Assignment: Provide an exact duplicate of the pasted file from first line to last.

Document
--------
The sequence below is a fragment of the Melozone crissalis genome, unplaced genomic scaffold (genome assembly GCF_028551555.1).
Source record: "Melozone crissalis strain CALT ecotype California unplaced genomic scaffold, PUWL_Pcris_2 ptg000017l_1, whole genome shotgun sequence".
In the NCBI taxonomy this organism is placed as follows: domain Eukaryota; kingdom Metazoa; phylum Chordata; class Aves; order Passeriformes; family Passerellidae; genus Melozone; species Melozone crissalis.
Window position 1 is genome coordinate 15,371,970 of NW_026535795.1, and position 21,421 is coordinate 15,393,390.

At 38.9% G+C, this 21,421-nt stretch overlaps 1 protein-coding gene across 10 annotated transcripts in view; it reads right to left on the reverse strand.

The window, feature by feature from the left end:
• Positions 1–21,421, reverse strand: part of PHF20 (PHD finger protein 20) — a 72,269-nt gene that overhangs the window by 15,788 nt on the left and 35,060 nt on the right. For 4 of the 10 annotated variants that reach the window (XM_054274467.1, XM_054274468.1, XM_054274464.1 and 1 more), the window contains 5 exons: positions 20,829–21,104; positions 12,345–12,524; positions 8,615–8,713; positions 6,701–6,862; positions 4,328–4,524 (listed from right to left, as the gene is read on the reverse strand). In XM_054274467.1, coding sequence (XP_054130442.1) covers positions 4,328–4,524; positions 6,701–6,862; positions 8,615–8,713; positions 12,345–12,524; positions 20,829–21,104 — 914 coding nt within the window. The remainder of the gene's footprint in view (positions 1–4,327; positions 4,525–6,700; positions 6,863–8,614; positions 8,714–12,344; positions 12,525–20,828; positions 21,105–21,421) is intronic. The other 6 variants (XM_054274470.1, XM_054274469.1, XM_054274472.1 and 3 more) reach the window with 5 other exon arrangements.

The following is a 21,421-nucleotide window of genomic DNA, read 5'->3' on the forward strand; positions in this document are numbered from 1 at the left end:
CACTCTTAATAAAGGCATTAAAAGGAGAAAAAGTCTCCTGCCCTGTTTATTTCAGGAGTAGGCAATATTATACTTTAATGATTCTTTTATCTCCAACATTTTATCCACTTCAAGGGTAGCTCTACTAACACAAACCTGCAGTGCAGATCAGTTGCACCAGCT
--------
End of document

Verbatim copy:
The sequence below is a fragment of the Melozone crissalis genome, unplaced genomic scaffold (genome assembly GCF_028551555.1).
Source record: "Melozone crissalis strain CALT ecotype California unplaced genomic scaffold, PUWL_Pcris_2 ptg000017l_1, whole genome shotgun sequence".
In the NCBI taxonomy this organism is placed as follows: domain Eukaryota; kingdom Metazoa; phylum Chordata; class Aves; order Passeriformes; family Passerellidae; genus Melozone; species Melozone crissalis.
Window position 1 is genome coordinate 15,371,970 of NW_026535795.1, and position 21,421 is coordinate 15,393,390.

At 38.9% G+C, this 21,421-nt stretch overlaps 1 protein-coding gene across 10 annotated transcripts in view; it reads right to left on the reverse strand.

The window, feature by feature from the left end:
• Positions 1–21,421, reverse strand: part of PHF20 (PHD finger protein 20) — a 72,269-nt gene that overhangs the window by 15,788 nt on the left and 35,060 nt on the right. For 4 of the 10 annotated variants that reach the window (XM_054274467.1, XM_054274468.1, XM_054274464.1 and 1 more), the window contains 5 exons: positions 20,829–21,104; positions 12,345–12,524; positions 8,615–8,713; positions 6,701–6,862; positions 4,328–4,524 (listed from right to left, as the gene is read on the reverse strand). In XM_054274467.1, coding sequence (XP_054130442.1) covers positions 4,328–4,524; positions 6,701–6,862; positions 8,615–8,713; positions 12,345–12,524; positions 20,829–21,104 — 914 coding nt within the window. The remainder of the gene's footprint in view (positions 1–4,327; positions 4,525–6,700; positions 6,863–8,614; positions 8,714–12,344; positions 12,525–20,828; positions 21,105–21,421) is intronic. The other 6 variants (XM_054274470.1, XM_054274469.1, XM_054274472.1 and 3 more) reach the window with 5 other exon arrangements.

The following is a 21,421-nucleotide window of genomic DNA, read 5'->3' on the forward strand; positions in this document are numbered from 1 at the left end:
CACTCTTAATAAAGGCATTAAAAGGAGAAAAAGTCTCCTGCCCTGTTTATTTCAGGAGTAGGCAATATTATACTTTAATGATTCTTTTATCTCCAACATTTTATCCACTTCAAGGGTAGCTCTACTAACACAAACCTGCAGTGCAGATCAGTTGCACCAGCT